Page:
More publishers seeing green, especially Olive green

The folks who produce text that traditionally became ink printed onto paper are having tough times. We've all seen the reports of newspaper lay-offs.
Written by Harry Fuller, Contributor

The folks who produce text that traditionally became ink printed onto paper are having tough times. We've all seen the reports of newspaper lay-offs. One financial problem they face: big daily papers have lost their stranglehold on lucrative classified ads to services like craigslist.

At the same time print folks are finding their content, new and old alike, has real value to users and thus to advertisers if it's available online. So this is how an interview with a publisher and a software company ends up in a blog about green tech. More online text use and revenue means less printing, less paper, fewer delivery trucks, etc. etc.

Recently I had the chance to talk with Olive Software’s Director of Product Marketing, Peter Spielvogel; and The City Paper’s publisher, Albie Del Favero. Spielvogel is at a Silicon Valley software company, funded by Sequoia Capital and privately held. Del Favero is two thousand miles away in Nashville where his paper is published, and read. He calls "The City Paper" a local, local. It's the secondary daily paper in the Nashville market. So they never had that fat classified ad revenue to begin with.

Using Olive's software the Nashville paper is now completely online: text, photos, ads. Click here to see how it works and turn some virtual pages. Dal Favero says they've cut their press run already and may eventually curtail daily printing, maybe going to three printed editions per week. The costs of putting ink onto paper and then flinging that paper around can be staggering. Half of this daily's revenue traditionally went to printing costs. Over 1.5 million tons of newsprint were needed annually. And then you have to haul all that paper around and deliver it. And, of course, many of those papers were never even picked up by a customer. They languished in a rack somewhere and then were recycled.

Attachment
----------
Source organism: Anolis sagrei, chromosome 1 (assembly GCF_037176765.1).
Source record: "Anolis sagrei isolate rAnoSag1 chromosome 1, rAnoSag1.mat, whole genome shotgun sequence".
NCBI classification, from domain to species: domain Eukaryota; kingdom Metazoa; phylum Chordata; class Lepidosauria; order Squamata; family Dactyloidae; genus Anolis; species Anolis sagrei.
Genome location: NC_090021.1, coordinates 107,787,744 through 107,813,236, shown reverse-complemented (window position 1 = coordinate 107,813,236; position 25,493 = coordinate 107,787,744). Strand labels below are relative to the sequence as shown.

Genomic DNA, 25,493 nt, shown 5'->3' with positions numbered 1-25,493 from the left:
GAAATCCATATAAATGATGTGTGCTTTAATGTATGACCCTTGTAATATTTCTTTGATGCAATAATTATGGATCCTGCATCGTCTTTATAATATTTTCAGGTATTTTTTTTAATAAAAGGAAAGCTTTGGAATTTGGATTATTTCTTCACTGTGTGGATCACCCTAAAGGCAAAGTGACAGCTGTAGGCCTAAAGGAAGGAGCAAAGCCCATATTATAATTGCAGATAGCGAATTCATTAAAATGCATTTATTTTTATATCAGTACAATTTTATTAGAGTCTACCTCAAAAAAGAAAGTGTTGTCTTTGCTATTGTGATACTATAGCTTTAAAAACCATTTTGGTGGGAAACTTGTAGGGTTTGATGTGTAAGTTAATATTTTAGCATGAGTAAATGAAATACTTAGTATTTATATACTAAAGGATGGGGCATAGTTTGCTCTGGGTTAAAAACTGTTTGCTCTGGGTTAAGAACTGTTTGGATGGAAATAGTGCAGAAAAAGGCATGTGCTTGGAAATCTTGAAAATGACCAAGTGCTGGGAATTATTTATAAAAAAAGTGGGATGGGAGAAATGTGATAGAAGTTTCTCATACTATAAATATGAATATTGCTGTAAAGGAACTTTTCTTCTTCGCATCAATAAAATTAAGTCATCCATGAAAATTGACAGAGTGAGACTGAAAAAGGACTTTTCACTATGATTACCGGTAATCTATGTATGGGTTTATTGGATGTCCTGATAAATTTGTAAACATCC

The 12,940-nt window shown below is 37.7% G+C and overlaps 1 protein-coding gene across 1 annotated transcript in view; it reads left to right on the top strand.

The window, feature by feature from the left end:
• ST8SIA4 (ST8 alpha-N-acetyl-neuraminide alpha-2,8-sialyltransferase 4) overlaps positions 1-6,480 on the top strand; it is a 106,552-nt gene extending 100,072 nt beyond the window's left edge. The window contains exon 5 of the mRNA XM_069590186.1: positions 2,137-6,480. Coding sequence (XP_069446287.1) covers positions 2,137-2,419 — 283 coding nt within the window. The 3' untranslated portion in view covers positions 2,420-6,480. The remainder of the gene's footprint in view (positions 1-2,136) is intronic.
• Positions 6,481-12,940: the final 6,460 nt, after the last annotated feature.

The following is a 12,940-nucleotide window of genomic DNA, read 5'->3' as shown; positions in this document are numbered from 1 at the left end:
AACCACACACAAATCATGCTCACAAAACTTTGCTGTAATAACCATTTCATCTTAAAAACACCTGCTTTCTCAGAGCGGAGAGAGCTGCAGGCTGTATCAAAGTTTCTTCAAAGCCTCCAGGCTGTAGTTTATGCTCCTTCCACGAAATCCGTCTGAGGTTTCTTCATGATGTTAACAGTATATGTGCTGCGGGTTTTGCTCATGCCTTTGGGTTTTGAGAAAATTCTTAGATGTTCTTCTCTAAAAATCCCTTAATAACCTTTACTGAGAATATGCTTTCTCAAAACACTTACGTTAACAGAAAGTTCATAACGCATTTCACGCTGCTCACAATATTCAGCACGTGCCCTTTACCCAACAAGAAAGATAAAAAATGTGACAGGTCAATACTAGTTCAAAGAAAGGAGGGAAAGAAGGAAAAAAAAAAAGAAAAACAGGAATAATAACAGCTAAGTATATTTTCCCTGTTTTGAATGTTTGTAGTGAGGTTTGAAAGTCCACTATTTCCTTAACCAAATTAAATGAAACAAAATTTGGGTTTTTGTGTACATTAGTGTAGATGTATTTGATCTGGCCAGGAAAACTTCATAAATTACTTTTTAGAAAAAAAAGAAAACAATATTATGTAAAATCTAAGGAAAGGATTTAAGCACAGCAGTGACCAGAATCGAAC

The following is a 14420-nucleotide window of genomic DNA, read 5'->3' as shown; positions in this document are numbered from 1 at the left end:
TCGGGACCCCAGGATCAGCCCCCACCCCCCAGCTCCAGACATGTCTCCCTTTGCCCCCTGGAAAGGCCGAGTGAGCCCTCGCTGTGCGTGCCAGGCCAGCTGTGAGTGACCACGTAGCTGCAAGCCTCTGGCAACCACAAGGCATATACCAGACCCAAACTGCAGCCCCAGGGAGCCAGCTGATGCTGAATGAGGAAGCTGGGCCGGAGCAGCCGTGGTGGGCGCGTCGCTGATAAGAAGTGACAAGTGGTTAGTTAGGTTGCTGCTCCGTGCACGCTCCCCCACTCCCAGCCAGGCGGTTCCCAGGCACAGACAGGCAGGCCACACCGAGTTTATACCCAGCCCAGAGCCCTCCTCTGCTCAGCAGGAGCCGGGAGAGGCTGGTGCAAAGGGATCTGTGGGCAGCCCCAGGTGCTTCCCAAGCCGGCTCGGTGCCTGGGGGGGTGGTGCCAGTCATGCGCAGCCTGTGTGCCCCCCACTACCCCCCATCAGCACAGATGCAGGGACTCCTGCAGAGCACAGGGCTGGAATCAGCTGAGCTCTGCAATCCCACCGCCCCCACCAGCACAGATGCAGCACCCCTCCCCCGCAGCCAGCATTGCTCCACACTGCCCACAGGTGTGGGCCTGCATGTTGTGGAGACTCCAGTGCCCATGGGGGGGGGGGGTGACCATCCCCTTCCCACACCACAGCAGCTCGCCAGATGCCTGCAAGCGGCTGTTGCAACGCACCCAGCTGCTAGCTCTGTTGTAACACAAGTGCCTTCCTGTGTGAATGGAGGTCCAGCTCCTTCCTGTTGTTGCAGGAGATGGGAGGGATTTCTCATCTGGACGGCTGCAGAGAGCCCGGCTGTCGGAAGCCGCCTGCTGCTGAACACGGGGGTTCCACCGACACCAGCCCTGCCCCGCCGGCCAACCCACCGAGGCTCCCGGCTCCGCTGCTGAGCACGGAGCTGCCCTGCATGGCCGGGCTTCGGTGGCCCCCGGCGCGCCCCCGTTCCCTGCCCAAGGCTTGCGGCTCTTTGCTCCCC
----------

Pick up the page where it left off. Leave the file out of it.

Of course, the online e-paper has the obvious advantages of all Internet content. It is available to users anywhere. A Nashvillian at a convention in Boston can still catch the local high school sports news online. Once it is fed into the Olive system the archive is created, the content is searchable and even the ads can be seen in their contemporary context years later.

Olive has many customers across the English-writing world. And in a dozen other languages as well.

Here are some examples of their software at work, saving paper and energy:

Guardian newspaper: you can get a free trial for their digital archive dating back to the 18th Century. Yes, that's way before the Internet.

"Rolling Stone" 40 th anniversary issue.

"Red Herring" archives.

"The Scotsman" digital archive. You can get a free tiral but it's also subscription based as is the "Guardian."

Finally, Olive has become much more than a software vendor. They prvide hosting of archival materials and production work for many of their media clients. They were founded in 2000 so I guess they made it through the burst of that bubble in fine shape.

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